The Brooklyn Latin School
the other girls are asleep, their soft breathing barely audible over the harsh clicking of the broken fan, gently blowing their hair over their faces. we are lying under the moonlight that makes its way into my room, a small square of blue in the darkness, apricot juice running down our fingers. sweat runs down our backs from the hot summer night and we press ourselves to the cold marble floor. she turns her face to mine–cheek pressed against the tiles–and i have to hold my breath. she’s beautiful. tousled blonde hair, too-big jurassic park shirt, crooked smile,
all so beautiful.
we’ve been playing a game the whole day: that precarious game of stepping around each other, of broaching the subject but not quite touching it. a game built out of fear and self-hatred, the kind of hatred that can only grow when you spend your childhood in an insulated village like our own.
this game is familiar to the both of us. we’ve been playing it since childhood, since that day she came over and we made paper dolls – both girls (because why not?) – before my sister fell asleep and we were left alone with the moon. i was sure she could feel the racing of my heart as she put her head on my shoulder and dozed off, our figures basking in the glow of the television.
i’m nervous now, but in a different way than before. now that i know i’m bisexual, there’s nowhere to hide. she’s one of the few girl crushes i’ve ever had and i’m scared. we come from the same world, that same small village where you can regularly hear faggot and dyke muttered underneath low breaths. where we learned to hate the parts of ourselves we hadn’t even discovered yet.
(she stays, i leave)
i wonder if she still hates herself or if she will hate me. i sure do. i feel so wrong for thinking about her, so uncomfortable because it makes me feel disgusting. every second that passes by as i admire her is met with an equal amount of discomfort on my part. i’m in love and disgusted. comfortable and out of place. she makes me feel safe but also very much the opposite, because the simple act of loving her goes against everything i have been taught.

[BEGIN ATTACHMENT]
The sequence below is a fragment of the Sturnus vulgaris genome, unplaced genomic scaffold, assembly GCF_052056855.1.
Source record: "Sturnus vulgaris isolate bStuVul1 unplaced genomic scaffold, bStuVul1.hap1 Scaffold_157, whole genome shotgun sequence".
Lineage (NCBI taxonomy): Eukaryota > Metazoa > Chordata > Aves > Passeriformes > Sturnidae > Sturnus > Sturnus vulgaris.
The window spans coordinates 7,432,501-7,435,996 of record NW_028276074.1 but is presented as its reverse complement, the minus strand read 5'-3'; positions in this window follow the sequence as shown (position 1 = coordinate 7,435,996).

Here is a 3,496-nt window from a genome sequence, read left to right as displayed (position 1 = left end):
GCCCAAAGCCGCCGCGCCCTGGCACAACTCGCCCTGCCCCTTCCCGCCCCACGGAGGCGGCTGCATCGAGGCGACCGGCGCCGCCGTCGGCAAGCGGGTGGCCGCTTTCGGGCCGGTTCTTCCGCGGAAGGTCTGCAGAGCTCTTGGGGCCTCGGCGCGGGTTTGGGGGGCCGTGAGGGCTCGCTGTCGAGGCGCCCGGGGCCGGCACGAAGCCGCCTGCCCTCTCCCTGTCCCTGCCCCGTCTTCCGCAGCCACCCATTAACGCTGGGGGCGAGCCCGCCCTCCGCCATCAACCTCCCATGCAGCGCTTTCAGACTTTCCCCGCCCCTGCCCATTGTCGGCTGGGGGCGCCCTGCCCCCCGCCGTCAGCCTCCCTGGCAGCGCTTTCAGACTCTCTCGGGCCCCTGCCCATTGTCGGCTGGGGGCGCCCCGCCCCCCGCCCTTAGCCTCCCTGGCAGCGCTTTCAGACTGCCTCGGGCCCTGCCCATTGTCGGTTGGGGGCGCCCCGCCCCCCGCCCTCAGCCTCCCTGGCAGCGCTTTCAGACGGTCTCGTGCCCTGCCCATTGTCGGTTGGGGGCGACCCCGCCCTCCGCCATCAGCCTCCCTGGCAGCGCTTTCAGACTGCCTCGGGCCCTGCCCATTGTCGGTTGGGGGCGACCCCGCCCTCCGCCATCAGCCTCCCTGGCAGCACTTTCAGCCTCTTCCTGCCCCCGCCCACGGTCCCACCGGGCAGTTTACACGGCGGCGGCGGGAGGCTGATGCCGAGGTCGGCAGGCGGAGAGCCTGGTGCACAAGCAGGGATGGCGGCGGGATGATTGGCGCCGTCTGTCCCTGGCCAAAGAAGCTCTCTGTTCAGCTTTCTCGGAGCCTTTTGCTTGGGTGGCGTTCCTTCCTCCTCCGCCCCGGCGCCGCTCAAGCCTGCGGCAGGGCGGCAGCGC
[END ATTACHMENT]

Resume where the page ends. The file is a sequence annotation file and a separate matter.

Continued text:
so it surprises me when we end up landing on the subject, in that roundabout way conversation tends to go. she starts with her family, and how she came out to her mom (who wasn’t surprised), and then talks about her new friends, who are like her–like us–and help her make it through life in this village she’s remained in. mostly, she talks of her love of girls. and she talks about it with such openness and passion that i feel compelled to do the same. we talk about it like we’re girls confessing their crushes at a sleepover, with whispers and giggles. but it feels like so much more than that, because we aren’t allowed to discuss these things anywhere else. we recount the past, of girls we knew from school or fiction, and dream of our future, of possible girlfriends and maybe even wives (how lovely those words sound, coming from girls themselves).
i feel guilty for leaving. leaving her behind while i enjoyed the freedom that can only be attained in a city. there are rumors spread about her, and even though she’s found friends, she’s ultimately an outcast. she wants to move as soon as she’s able to, and i understand why because i know how it feels to be alone. she has more waiting for her outside of that place, outside of vineyards, cottages, and quiet streets.
we talk until our voices drift off, too faint to be heard over the click-click-click of the fan. we fall asleep on the marble floor, illuminated by moonlight.
This a gripping piece of creative nonfiction that demands attention. Flowing like poetry, its blend of simple language and profound description allows its content to shine and read beautifully. As an equally personal and poignant exploration of what it means to be bisexual in a narrow-minded village, this prose finds the perfect balance of elucidating powerful messages while simultaneously using stunning language.
Eleanor Macagba is a senior at The Brooklyn Latin School in Brooklyn, New York, and will graduate in 2021. She is currently an editor at her school's literary magazine, and most of the inspiration for her writing comes from her childhood spent in the south of France.
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